That said, the FH’s electric parking brake is superb; much better than the Merc system we used afterwards. The Globetrotter cab is exceptionally quiet, though the glare on the mirrors can be a bit annoying. Our drive happened just a few days before Christmas so the return was with a low sunset, which caused considerable mirror glare. Perhaps now is the time to go mirrorless, Volvo?

We did like the electric sunblind, though. It took us a while to find where the control button was, but in fairness this is a small gripe born out of personal stupidity!


The FH cab is now a decade old and on its second version, but it is still a lovely place to work. It’s better than many on the market, but Volvo can’t rest too easy on its laurels here. This facelift might see it through to its eventual replacement, though it may need one last makeover before the inevitable happens.

Performance wise, this FH was lovely to drive and the run in the rival Mercedes 2545 the following week really rammed home how good the Volvo is, and how it makes light work of hills even when fully loaded. It’s let down by some small niggles, but nothing big enough to have a serious impact on purchasing decision. Many hauliers of a similar size to Harper’s are telling us they are starting to buy the truck a driver wants (within reason of course), and in that respect the FH would be high on any shopping list.

The overall business case for the FH with Turbo Compound is an incredibly strong one. We didn’t measure the fuel consumption on this trip, but Harpers said it has been good so far and it had only just over 102,000 km on the clock – so only just bedded in!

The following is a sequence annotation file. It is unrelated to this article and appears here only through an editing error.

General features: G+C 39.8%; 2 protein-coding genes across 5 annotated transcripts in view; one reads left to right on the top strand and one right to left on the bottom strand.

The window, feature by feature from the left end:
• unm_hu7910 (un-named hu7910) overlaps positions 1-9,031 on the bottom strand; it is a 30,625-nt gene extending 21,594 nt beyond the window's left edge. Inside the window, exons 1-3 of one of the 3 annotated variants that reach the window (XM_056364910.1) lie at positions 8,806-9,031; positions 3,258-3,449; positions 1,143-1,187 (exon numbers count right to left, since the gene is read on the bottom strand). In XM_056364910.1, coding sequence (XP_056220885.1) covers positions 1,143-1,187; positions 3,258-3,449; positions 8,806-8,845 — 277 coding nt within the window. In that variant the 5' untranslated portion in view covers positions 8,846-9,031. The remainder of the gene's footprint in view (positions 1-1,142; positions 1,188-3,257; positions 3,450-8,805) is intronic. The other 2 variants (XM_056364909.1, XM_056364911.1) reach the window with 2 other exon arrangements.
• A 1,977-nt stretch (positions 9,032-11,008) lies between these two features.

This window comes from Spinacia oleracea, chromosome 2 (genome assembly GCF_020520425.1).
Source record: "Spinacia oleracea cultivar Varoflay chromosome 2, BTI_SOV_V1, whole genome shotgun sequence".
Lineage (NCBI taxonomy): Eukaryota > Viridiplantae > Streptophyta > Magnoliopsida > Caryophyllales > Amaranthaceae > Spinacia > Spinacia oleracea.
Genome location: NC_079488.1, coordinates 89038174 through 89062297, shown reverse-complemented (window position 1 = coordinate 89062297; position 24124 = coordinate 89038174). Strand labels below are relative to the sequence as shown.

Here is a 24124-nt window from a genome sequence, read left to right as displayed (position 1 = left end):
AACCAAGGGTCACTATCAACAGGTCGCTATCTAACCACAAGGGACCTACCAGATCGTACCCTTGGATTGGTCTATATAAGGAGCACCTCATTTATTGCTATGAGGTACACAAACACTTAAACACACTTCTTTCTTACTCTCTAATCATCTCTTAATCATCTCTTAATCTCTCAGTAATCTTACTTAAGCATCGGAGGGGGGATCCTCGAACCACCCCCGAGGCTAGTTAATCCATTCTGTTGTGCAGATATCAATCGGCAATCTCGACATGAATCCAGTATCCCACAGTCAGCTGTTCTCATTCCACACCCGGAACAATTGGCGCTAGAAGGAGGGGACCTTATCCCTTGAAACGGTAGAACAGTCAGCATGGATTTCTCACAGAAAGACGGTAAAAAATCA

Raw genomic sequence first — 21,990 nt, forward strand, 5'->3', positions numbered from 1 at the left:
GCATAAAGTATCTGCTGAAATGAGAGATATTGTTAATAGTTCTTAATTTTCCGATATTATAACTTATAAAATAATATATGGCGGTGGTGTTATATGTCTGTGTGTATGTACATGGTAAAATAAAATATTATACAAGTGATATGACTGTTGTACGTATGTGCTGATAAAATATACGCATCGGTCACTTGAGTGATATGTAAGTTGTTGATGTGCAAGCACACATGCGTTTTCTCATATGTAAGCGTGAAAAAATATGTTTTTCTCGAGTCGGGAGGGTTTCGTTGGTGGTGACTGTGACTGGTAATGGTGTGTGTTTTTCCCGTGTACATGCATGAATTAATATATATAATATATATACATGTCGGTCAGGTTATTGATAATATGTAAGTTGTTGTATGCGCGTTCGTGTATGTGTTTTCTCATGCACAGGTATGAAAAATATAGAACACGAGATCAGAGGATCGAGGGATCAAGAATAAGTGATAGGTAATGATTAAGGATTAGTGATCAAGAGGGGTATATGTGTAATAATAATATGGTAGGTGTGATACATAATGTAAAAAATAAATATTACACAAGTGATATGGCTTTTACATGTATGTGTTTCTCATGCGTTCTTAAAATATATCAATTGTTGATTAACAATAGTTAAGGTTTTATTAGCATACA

Volvo’s build quality is generally one of the best around. There were no irritating rattles or squeaks, and it gave a relaxing and pleasurable driving experience. In short, it ticks all the boxes. It’s good on fuel, good on weight, good on reliability, good on price and great for the driver.

Any sensible fleet manager, operator or owner-driver should have an FH high on their list for evaluation. Normally the residuals are excellent as well – but in the current market, residuals would be good on a 1996 Hino with two wheels missing and an endangered bird nesting in the chassis. But joking aside, when you do come to sell, you won’t be out of pocket.

We like

  • Excellent pulling power
  • Superb cab
  • Smooth gearshift
  • Good fuel economy
  • Good build quality

We don’t like

  • Sluggish engine brake
  • CC can slow down unnecessarily early

Test Specification

  • Model: Volvo FH460TC Version 4
  • Design GVW/GCW: 44,000 kg
  • Chassis: 4000 mm wheelbase
  • Front axle: 8000 kg capacity
  • Rear axle: 11,500 kg, 4500 kg midlift, 1:2.533 ratio
  • Gearbox: I-Shift AT2612F, 12-speed automated manual
  • Engine: Volvo D13TC Euro 6d, 12.8-litre, six-cylinder
  • Max power: 460 bhp @ 1250-1600 rpm
  • Max torque: 2600 Nm @ 900-1300 rpm
  • Cab: Globetrotter high roof